Short-cycle recovery, cost take-out lift ABB's Q2 results
- Orders up 5%, base orders 15% higher
- Revenues down 5%, pace of decline slows versus previous quarter
- Operational performance lifted by more than $400 million savings in the quarter
ABB's orders grew 5 percent in the second quarter of 2010, led by increases of more than 20 percent in each of the company's automation divisions on the strength of the global economic recovery.
Industrial customers continued to invest in energyefficient automation and power solutions to increase productivity and quality. Investments by utilities in large power transmission projects, however, remained cautious in most regions. As a result, base orders (below $15 million) grew 15 percent in local currencies while large orders (above $15 million) declined by 37percent. The order backlog has grown 5 percent since the beginning of the year.
Revenues were 5 percent lower than the yearearlier period, mainly due to order declines in 2009 and the beginning of 2010 that flowed through to sales in the second quarter.
Earnings before interest and taxes (EBIT) decreased to $975 million, resulting in an EBIT margin of 12.9 percent. Included in EBIT are additional project costs in the Power Systems division of $80 million. Excluding net losses on derivative transactions and restructuringrelated costs, the EBIT margin was 14.6 percent. Savings in the quarter of more than $400 million from the company's cost takeout program played a key role in maintaining profitability.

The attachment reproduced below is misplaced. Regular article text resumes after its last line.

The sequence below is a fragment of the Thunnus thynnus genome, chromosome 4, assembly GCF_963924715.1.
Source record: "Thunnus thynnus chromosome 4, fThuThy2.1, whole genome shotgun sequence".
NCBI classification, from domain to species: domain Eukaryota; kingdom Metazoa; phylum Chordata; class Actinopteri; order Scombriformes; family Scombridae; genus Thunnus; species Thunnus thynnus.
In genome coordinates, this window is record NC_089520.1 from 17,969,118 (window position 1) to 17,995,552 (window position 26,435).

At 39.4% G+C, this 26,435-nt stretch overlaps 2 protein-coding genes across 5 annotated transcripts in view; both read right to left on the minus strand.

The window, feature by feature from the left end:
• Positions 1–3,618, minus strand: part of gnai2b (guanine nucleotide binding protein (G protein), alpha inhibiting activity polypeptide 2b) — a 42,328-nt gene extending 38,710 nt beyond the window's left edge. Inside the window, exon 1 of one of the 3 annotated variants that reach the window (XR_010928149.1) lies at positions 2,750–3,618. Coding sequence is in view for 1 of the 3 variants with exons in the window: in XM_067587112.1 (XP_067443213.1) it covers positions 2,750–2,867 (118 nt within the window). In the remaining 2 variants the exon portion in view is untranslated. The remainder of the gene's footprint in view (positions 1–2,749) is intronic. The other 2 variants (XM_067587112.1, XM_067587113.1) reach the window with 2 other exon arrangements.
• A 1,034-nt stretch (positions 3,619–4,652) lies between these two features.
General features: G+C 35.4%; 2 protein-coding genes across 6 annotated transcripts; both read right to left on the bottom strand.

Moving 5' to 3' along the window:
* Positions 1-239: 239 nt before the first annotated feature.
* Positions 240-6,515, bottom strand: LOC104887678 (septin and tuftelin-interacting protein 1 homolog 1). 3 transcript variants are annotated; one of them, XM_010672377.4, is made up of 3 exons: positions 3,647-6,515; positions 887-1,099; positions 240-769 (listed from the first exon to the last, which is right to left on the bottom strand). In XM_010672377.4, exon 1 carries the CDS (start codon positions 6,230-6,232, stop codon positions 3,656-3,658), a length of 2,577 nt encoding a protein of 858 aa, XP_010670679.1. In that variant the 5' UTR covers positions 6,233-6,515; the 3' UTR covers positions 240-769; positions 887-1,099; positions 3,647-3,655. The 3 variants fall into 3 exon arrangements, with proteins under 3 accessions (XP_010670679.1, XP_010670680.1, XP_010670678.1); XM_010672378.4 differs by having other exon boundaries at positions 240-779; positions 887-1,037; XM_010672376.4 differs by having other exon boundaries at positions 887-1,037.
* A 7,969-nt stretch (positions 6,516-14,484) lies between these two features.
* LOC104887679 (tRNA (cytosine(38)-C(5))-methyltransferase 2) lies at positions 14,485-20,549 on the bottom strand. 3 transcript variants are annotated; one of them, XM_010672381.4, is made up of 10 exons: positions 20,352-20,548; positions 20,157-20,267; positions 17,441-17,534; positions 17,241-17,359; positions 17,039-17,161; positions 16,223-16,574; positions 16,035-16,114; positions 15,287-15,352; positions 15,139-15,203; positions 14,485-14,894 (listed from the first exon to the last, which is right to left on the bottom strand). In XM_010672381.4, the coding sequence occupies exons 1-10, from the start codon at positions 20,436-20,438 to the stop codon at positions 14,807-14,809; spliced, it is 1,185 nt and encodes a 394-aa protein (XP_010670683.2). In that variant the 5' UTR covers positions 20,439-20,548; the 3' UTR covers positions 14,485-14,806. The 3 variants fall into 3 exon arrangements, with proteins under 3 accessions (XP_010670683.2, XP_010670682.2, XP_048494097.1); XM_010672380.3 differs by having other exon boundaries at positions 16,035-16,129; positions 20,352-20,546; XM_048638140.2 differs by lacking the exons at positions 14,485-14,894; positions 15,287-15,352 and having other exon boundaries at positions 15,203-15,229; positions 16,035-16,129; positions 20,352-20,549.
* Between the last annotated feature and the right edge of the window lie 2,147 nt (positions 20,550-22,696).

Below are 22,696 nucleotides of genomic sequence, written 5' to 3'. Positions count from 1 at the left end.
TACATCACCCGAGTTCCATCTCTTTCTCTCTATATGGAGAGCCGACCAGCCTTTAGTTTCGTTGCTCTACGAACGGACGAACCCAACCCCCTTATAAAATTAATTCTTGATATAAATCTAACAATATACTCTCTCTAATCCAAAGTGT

Cash from operations in the quarter was $649 million, down versus the same quarter a year earlier, while net income amounted to $623 million.
"The strong second quarter results show how we are using our improved cost base and leading position in key industrial markets to take maximum advantage of the global economic recovery," said Joe Hogan, ABB's CEO. "It's the great strength of ABB's portfolio that automation can drive profitable growth during a period of lower power demand.
"We feel more confident about the recovery in most of our markets than three months ago and believe that our shortcycle businesses will continue to perform well over the rest of 2010. After the severe industrial recession of the last two years, customers have started again to invest in technologies for energy efficiency and productivity. We expect customer capital expenditures, especially on the power side, to recover later in 2010 and into 2011," Hogan said.
 Management discussion of orders and revenues focuses on local currency changes. U.S. dollar changes are reported in the results tables.
 Please refer to Appendix I